A conflagration of inherit sexism, void vanity, hunger to bona fide human interaction all whilst displayed through a series of angsty in aesthetic, "Tumblr" screensavers. "Yours the face" draws upon a two-dimensional facade, Liz Arday reveals the third-dimension the work has to offer.
This is the story of Emmy, an American Fashion model and Peter an Australian photographer and their search for the perfect photograph, lost in translation by their own inability to see the bigger picture.
Staged as a duologue with an individual voice, I found it all too exciting to see new Australian talent; Daniela Haddad emerge into the foreground. Although raw in experience, Haddad carried us through the struggles of living in a material world focalised on the physicality, the flaming desire to connect in a disconnected world and not telling your nana what great sex you had last night.
Have to be honest, without Liz Arday's direction the image would alter. I'd expect this …
It’s 2018. By now I thought we’d have flying cars.
In all seriousness though, 2018 has been great thanks to you lot. I have had so many amazing opportunities to work with Australian and international fashion companies, went to MBFWA for the second year in a row (getting featured in Elle, Vogue AU and ASOS online!!!), featured in three print fashion magazines (being on the cover of one!) and have gotten to work with some of the most amazing photographers Australia has to offer. I’ve loved this year and I love you guys for loving my quirky, weird outfits and staying around for more. Endless love and have a good 2018.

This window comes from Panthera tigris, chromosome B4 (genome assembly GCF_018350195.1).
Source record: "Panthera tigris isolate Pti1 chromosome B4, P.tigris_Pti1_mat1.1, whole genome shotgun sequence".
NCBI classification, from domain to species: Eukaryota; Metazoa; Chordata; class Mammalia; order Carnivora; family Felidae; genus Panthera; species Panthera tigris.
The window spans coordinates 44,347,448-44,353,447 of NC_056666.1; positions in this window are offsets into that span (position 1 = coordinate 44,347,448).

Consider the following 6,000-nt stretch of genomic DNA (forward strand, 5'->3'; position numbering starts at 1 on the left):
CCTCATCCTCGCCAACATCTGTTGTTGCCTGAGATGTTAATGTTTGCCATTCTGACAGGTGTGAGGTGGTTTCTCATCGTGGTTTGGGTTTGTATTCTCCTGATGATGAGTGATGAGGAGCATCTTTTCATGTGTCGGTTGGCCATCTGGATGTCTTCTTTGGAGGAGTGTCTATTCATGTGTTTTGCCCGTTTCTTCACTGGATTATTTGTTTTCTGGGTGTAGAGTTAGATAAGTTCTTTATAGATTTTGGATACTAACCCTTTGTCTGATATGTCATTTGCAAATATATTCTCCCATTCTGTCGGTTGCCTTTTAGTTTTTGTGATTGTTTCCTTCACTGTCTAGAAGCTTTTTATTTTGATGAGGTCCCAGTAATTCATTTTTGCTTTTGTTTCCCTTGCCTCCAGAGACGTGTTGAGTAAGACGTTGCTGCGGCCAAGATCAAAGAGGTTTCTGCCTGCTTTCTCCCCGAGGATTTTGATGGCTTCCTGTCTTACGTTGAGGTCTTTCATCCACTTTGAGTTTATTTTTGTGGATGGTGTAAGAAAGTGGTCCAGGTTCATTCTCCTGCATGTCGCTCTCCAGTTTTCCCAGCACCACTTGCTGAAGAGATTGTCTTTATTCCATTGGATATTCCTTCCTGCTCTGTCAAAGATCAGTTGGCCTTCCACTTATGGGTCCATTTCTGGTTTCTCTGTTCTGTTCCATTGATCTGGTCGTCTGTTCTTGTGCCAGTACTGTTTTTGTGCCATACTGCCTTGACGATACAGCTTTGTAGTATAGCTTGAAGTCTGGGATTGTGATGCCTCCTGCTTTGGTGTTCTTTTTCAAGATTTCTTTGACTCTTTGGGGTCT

Shoes: Big W
Thank you! X
A challenge to the whirlwind obscurities of the Australian legal system and how far one will go to seek forever Asylum.
I had the brilliant opportunity to endure the journey’s of five everyday Australian’s road to moralistic success through Ruth Fingret’s new work ‘Asylum.’ This work deals with the issues of disconnection, miscommunication, dishonesty and how whilst battling these issues all people just want to protect themselves and what’s important to them. The stylistic edgy, clean cut, fast-pace approach to these stories was juxtaposing, but intoxicatingly empathising to building these characters blackout by blackout.
The space of Comber Street studios (Paddington, Sydney) further inspires the sterile conditions endured through the highs and lows of the multilayered plot. Combining this hostility with the intimate performance space, intensified the silent aggression of each scene. By somehow still achieving quite comical moments through the directional work of Richard Hilliar.